> access to more advanced features like sortlisting, good query logging, 
> blacklisting/redirection through the RPZ mechanism, Anycast, etc.). Set up 
> the BIND instances as slaves for the AD zones, and have the AD folks add the 
> BIND instances to the apex NS records so that the DCs will trigger fast 
> replication to BIND via the NOTIFY extension to the protocol.
>  
> I’d never let a regular PC client use Microsoft DNS for resolving DNS. Perish 
> the thought!
>  
> Note that this approach, if implemented simply, doesn’t scale to large 
> numbers of BIND instances (because you don’t want to add dozens or hundreds 
> of apex NS records to the zone). Beyond a certain threshold, you’d want to 
> set up a multi-level slaving/NOTIFY hierarchy on the BIND side…
>  
>   
>   
>  - Kevin
>  
>  
>  
> 
> --
> Kevin Darcy
> NAFTA Information Security Projects
>  
> FCA US LLC
> 1075 W Entrance Dr,
> Auburn Hills, MI 48326
> USA
>  
> Telephone: +1 (248) 838-6601 
> Mobile: +1 (810) 397-0103
> Email: kevin.da...@fcagroup.com
>  
> From: bind-users [mailto:bind-users-boun...@lists.isc.org] On Behalf Of Jeff 
> Sadowski
> Sent: Wednesday, July 27, 2016 3:00 PM
> To: bind-users@lists.isc.org
> Subject: Re: Multiple AD domains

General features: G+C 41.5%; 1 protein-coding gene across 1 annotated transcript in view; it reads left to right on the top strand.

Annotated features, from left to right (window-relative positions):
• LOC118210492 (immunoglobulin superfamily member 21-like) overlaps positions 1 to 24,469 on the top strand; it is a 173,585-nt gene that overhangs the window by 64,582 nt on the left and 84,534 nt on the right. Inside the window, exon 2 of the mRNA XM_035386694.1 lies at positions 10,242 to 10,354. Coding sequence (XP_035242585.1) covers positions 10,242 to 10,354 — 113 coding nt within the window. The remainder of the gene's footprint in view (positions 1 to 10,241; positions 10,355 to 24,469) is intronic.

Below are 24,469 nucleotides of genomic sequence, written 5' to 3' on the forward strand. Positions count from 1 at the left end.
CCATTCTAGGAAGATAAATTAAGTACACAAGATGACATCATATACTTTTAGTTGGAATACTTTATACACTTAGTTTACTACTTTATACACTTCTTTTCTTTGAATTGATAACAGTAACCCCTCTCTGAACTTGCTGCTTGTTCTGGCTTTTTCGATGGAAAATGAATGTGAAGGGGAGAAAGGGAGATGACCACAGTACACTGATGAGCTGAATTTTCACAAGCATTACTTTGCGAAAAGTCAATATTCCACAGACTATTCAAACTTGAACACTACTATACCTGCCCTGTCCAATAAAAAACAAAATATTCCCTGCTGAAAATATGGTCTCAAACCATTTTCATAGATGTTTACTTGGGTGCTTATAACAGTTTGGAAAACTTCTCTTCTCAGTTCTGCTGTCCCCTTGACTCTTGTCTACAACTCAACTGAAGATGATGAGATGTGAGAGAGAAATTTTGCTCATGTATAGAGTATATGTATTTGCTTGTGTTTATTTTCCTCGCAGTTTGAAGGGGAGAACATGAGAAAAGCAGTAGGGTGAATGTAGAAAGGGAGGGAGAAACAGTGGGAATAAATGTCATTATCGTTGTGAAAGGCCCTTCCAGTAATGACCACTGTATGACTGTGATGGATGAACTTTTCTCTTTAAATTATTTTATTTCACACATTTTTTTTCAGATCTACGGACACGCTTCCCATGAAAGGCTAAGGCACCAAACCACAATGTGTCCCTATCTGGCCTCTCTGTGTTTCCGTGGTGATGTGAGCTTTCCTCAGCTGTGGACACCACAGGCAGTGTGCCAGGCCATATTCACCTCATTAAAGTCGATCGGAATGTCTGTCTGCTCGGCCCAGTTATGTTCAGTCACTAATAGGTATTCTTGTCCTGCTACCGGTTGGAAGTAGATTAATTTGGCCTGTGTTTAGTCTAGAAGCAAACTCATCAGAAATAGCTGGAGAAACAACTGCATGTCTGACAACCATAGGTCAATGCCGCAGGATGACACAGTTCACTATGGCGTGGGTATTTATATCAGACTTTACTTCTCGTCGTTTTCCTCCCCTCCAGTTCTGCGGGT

>  
> should I setup 192.168.1.1 as slaves to these two domains would that fix it?
>  
> On Wed, Jul 27, 2016 at 12:56 PM, Jeff Sadowski  
> wrote:
> On the samba mailing list they described setting up the DC as the NS and 
> forward to another machine for more rules.
> This will work fine for one domain. Now lets say I have 2 domains.
>  
> If I setup forwarders like so on 192.168.1.1
>  
> zone "domainA" IN { type forward; forward only; forwarders { 192.168.2.1; }; 
> };
> zone "domainB" IN { type forward; forward only; forwarders { 192.168.3.1; }; 
> };
>  
> It will cache entries for each domain and if a computer gets a different 
> address for dhcp it will update on the domain's DNS but the dns on 
> 192.168.1.1 will have a cached entry untill it expires.
>  
> 192.168.2.1 and 192.168.3.1 are setup to forward all other zones than their 
> domain names to 192.168.1.1
>  
> if I have DNS server set for all machines in domainA to 192.168.2.1 all 
> machines on domainA see any DNS changes to domainA imediately machines on 
> domainB are cached and can take time to clear out.
> And
> if I have DNS server set for all machines in domainB to 192.168.3.1 all 
> machines on domainB see any DNS changes to domainB imediately machines on 
> domainA are cached and can take time to clear out.
>  
> What is the best way to resolve this issue?
>  
> ___
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> 
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Re: Resolving issue on specific domain

2016-07-15 Thread Chris Buxton
On Jul 15, 2016, at 8:48 AM, Matus UHLAR - fantomas  wrote:
> 
> On 15.07.16 14:05, Daniel Dawalibi wrote:
>> Dig domainname -> Server failed
> 
> please show us output of it.
> when 127.0.0.1 is first in /etc/resolv.conf, dig should contact localhost
> first, and the result should be the same as dig @localhost domainname.

You should not rely on the order of entries in resolv.conf. Servers will not